"Harmful subsidies often lead to a fishing fleet being able to go out fishing even if [the fishing] isn't profitable. And these vessels can go wherever they want—they can go to other countries, other economic zones. And so, we were really interested in the impact of these subsidies on the countries where these boats actually fish," stated study Author and Postdoctoral Research Fellow at the Institute for the Oceans and Fisheries, Anna Schuhbauer.
A recent study conducted by the University of British Columbia found that 20 to 37% of harmful fishing subsidies support the fishing in waters outside the permitted jurisdictions. These subsidies are from developed nations, but somehow their negative impacts in the high seas have reached developing countries, causing global environmental and social impacts. Harmful fishing subsidies are the direct or indirect financial contribution from a government to a private sector that either increases the revenue or lowers the cost of fishing. The alteration of the economics behind the fishing industry can increase the exploitation of fish quantity and capacity. The affected economic factors are: fuel subsidies, tax exemptions, vessel construction support, and marketing and processing infrastructure investments. Altering these factors can lead to exponential risks both environmentally and economically for many countries and regions.
The unfortunate events of these harmful fishing subsidies have risen, in 2018 about $22.2 billion subsidies were provided to the world’s fishing fleets. From this substantial sum, about $5.3 billion were to support fishing in foreign waters and exclusive economic zones in these foreign nations; and another $1 billion supported high sea fishing. This unequal distribution resulted in many governments and nations being neglected of fishing vessel presence. Many coastal communities have a disadvantage to the big industrial fisheries because many governments won’t fund or even pay attention to the smaller regions. These regions are now missing out on these subsidies that may give their fishery an extra economical push.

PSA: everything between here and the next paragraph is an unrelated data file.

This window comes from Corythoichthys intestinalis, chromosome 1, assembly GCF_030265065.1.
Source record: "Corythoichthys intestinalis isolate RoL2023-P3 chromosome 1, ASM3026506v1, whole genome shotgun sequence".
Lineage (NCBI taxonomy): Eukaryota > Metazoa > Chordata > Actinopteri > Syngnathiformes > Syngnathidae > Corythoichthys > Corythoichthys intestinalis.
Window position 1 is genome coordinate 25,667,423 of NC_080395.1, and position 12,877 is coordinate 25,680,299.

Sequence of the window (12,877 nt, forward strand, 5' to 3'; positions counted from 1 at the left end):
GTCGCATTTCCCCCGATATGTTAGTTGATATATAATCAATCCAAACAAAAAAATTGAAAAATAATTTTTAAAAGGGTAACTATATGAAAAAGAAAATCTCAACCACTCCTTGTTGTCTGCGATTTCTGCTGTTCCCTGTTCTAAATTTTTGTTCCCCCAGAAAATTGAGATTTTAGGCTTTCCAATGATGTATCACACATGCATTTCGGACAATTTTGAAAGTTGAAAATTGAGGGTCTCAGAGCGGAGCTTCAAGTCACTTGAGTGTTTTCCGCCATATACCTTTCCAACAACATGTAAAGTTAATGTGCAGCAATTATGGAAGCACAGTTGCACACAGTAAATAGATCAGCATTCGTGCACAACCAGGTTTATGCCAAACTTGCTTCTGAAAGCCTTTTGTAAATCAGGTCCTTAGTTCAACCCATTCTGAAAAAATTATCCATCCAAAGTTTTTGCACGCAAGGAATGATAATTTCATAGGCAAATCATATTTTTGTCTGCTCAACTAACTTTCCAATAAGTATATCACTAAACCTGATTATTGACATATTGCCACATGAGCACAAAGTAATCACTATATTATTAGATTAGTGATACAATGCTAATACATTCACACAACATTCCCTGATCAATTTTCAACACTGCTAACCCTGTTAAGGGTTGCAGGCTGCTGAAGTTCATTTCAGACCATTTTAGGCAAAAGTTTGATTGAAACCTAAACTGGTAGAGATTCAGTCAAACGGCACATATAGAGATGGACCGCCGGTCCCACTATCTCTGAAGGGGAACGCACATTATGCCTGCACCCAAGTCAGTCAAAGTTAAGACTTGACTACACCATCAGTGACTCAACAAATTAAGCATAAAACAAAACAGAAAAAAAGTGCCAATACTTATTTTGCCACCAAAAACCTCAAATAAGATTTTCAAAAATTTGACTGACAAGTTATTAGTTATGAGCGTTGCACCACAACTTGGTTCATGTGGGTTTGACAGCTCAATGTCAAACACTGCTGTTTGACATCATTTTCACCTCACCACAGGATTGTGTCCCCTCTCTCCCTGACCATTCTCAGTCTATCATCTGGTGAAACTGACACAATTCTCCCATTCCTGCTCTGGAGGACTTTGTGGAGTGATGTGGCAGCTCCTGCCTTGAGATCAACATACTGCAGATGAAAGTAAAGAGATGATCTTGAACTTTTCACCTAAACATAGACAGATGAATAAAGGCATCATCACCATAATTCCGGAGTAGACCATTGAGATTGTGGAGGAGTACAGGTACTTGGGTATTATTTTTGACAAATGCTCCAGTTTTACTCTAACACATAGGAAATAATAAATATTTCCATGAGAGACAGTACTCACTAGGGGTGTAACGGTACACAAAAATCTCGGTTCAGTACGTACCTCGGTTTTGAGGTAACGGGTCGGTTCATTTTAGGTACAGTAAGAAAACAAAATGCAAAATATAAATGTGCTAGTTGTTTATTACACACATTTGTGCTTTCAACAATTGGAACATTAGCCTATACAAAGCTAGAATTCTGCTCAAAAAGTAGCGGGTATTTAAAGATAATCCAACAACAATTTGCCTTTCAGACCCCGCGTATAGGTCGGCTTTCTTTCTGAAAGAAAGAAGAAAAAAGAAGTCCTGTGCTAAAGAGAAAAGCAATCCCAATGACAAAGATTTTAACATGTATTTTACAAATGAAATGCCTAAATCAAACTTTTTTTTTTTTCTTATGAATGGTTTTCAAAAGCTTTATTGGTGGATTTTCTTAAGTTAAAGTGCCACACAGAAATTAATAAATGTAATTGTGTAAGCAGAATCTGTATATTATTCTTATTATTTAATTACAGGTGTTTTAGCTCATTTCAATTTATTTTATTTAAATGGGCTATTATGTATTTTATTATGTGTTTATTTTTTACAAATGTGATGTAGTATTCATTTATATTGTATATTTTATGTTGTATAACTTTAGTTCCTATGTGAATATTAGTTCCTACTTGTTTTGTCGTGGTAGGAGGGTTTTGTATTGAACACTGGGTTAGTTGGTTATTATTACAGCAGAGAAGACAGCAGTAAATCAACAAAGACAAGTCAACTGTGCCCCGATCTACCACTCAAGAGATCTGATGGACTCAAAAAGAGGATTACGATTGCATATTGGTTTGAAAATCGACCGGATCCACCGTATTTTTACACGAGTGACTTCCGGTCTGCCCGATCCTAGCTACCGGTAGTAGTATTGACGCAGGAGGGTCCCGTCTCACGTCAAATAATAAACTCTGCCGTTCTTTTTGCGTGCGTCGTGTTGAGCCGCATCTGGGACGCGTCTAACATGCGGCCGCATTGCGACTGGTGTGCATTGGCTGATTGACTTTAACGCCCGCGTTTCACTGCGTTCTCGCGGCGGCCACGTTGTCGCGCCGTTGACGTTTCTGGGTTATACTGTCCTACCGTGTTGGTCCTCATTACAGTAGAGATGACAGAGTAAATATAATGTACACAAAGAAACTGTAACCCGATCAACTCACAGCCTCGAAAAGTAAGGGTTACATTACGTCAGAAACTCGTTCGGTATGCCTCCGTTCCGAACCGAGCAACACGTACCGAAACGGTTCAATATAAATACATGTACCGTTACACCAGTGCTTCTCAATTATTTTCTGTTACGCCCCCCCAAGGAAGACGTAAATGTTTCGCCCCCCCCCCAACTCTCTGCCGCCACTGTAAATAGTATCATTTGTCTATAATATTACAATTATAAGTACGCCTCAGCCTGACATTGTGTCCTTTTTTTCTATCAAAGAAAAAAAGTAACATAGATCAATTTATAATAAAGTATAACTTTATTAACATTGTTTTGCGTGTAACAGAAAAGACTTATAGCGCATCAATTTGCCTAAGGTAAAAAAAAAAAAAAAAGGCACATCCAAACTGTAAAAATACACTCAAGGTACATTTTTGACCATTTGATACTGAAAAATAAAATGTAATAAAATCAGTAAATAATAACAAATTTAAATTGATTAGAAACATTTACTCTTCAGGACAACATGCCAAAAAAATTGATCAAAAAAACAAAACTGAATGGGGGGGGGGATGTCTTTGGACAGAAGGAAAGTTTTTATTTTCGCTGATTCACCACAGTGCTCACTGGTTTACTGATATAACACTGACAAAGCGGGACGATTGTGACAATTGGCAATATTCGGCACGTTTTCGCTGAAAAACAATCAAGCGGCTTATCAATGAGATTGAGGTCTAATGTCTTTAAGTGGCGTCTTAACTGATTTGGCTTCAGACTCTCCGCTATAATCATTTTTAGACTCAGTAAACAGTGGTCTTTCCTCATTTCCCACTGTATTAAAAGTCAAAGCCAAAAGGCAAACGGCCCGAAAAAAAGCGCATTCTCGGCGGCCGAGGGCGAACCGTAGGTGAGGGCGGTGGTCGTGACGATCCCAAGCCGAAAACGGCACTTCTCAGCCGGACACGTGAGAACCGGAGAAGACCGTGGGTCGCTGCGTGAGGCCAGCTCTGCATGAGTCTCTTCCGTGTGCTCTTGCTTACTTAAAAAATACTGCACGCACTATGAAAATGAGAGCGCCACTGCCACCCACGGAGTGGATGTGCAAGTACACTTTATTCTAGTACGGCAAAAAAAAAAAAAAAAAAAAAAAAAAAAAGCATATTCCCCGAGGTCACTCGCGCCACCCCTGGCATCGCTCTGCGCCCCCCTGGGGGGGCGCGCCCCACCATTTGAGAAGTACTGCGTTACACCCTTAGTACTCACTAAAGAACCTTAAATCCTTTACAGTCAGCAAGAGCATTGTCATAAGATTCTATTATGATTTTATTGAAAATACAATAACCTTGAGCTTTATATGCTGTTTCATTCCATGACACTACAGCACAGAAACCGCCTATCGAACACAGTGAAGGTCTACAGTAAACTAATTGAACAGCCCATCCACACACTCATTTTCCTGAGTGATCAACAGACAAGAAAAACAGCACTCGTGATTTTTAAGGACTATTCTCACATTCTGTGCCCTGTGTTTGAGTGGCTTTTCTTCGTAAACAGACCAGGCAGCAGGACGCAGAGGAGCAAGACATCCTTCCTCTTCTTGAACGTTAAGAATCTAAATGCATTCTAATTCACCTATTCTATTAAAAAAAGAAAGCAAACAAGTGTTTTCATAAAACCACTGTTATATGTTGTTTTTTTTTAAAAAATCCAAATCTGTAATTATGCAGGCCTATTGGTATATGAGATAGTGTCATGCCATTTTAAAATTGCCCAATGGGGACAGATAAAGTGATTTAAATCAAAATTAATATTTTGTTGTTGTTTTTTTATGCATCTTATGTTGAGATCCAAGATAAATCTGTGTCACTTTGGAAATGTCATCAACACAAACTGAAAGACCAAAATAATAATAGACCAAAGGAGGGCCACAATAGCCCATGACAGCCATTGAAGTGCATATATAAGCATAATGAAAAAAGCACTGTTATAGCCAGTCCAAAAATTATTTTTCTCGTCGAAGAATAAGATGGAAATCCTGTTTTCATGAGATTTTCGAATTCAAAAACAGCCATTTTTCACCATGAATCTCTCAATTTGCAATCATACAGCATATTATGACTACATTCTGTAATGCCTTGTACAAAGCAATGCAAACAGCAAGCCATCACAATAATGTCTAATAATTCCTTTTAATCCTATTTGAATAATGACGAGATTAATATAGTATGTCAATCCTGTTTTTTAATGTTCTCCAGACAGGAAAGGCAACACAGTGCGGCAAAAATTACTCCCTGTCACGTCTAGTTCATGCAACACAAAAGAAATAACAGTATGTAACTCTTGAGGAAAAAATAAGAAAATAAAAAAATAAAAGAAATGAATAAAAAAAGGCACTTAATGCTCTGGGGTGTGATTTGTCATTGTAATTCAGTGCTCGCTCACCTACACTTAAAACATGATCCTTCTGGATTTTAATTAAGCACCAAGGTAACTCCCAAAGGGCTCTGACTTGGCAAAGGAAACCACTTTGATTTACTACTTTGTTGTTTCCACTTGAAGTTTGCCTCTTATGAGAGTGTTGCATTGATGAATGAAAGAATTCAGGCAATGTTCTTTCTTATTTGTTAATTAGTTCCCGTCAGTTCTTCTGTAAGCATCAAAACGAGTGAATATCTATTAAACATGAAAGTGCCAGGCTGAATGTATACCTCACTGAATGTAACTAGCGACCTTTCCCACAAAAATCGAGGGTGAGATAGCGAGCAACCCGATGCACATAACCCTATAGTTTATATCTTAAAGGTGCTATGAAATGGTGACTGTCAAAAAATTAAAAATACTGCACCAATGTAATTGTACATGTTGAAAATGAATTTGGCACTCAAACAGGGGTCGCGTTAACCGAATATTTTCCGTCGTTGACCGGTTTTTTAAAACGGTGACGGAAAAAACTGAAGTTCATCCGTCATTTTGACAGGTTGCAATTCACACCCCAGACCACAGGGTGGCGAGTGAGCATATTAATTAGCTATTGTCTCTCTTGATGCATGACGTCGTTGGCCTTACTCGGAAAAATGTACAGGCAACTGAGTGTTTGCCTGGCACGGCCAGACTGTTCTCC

"...we're not saying that the small-scale fishing fleet should get more subsidies, but maybe the harmful subsidies should be taken away and instead, provided as beneficial subsidies. Maybe for community-based projects or just generally for fisheries management for both industrial and small-scale fleets," stated Schuhbauer.
Through the team’s research, it was found that harmful subsidies can have serious impacts–it can distort markets and contribute to unfair trade practices; it can lead to higher CO2 emissions due to cheaper fuel costs; and most importantly and significantly, it can increase overfishing. They allow the space for the depletion of fish in international waters, as well as domestic. The ecological impact of these subsidies are becoming greater and greater, and according to the team it should not be underestimated.